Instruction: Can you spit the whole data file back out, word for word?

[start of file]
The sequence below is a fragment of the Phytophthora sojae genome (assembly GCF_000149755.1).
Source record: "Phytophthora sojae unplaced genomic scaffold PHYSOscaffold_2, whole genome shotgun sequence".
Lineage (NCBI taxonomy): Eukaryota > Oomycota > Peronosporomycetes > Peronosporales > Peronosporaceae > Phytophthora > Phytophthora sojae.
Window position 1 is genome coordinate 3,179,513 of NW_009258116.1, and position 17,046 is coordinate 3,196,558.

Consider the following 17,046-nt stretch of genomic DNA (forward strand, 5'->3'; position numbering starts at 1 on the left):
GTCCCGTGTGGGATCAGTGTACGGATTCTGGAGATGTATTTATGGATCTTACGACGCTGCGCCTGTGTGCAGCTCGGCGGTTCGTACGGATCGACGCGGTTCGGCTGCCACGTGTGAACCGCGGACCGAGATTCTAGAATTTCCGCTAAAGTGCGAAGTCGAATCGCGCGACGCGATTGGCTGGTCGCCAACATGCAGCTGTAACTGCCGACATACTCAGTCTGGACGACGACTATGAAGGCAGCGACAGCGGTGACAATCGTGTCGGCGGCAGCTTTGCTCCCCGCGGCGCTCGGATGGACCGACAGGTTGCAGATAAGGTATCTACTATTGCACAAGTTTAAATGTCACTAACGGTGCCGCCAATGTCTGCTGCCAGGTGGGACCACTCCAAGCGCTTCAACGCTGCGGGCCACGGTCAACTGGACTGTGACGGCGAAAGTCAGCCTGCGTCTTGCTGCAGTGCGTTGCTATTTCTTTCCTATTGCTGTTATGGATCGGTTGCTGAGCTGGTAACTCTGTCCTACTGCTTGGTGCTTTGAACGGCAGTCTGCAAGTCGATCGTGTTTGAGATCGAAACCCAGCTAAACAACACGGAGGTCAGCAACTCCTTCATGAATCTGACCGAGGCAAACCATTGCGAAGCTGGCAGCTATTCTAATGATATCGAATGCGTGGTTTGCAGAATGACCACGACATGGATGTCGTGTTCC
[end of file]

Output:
The sequence below is a fragment of the Phytophthora sojae genome (assembly GCF_000149755.1).
Source record: "Phytophthora sojae unplaced genomic scaffold PHYSOscaffold_2, whole genome shotgun sequence".
Lineage (NCBI taxonomy): Eukaryota > Oomycota > Peronosporomycetes > Peronosporales > Peronosporaceae > Phytophthora > Phytophthora sojae.
Window position 1 is genome coordinate 3,179,513 of NW_009258116.1, and position 17,046 is coordinate 3,196,558.

Consider the following 17,046-nt stretch of genomic DNA (forward strand, 5'->3'; position numbering starts at 1 on the left):
GTCCCGTGTGGGATCAGTGTACGGATTCTGGAGATGTATTTATGGATCTTACGACGCTGCGCCTGTGTGCAGCTCGGCGGTTCGTACGGATCGACGCGGTTCGGCTGCCACGTGTGAACCGCGGACCGAGATTCTAGAATTTCCGCTAAAGTGCGAAGTCGAATCGCGCGACGCGATTGGCTGGTCGCCAACATGCAGCTGTAACTGCCGACATACTCAGTCTGGACGACGACTATGAAGGCAGCGACAGCGGTGACAATCGTGTCGGCGGCAGCTTTGCTCCCCGCGGCGCTCGGATGGACCGACAGGTTGCAGATAAGGTATCTACTATTGCACAAGTTTAAATGTCACTAACGGTGCCGCCAATGTCTGCTGCCAGGTGGGACCACTCCAAGCGCTTCAACGCTGCGGGCCACGGTCAACTGGACTGTGACGGCGAAAGTCAGCCTGCGTCTTGCTGCAGTGCGTTGCTATTTCTTTCCTATTGCTGTTATGGATCGGTTGCTGAGCTGGTAACTCTGTCCTACTGCTTGGTGCTTTGAACGGCAGTCTGCAAGTCGATCGTGTTTGAGATCGAAACCCAGCTAAACAACACGGAGGTCAGCAACTCCTTCATGAATCTGACCGAGGCAAACCATTGCGAAGCTGGCAGCTATTCTAATGATATCGAATGCGTGGTTTGCAGAATGACCACGACATGGATGTCGTGTTCC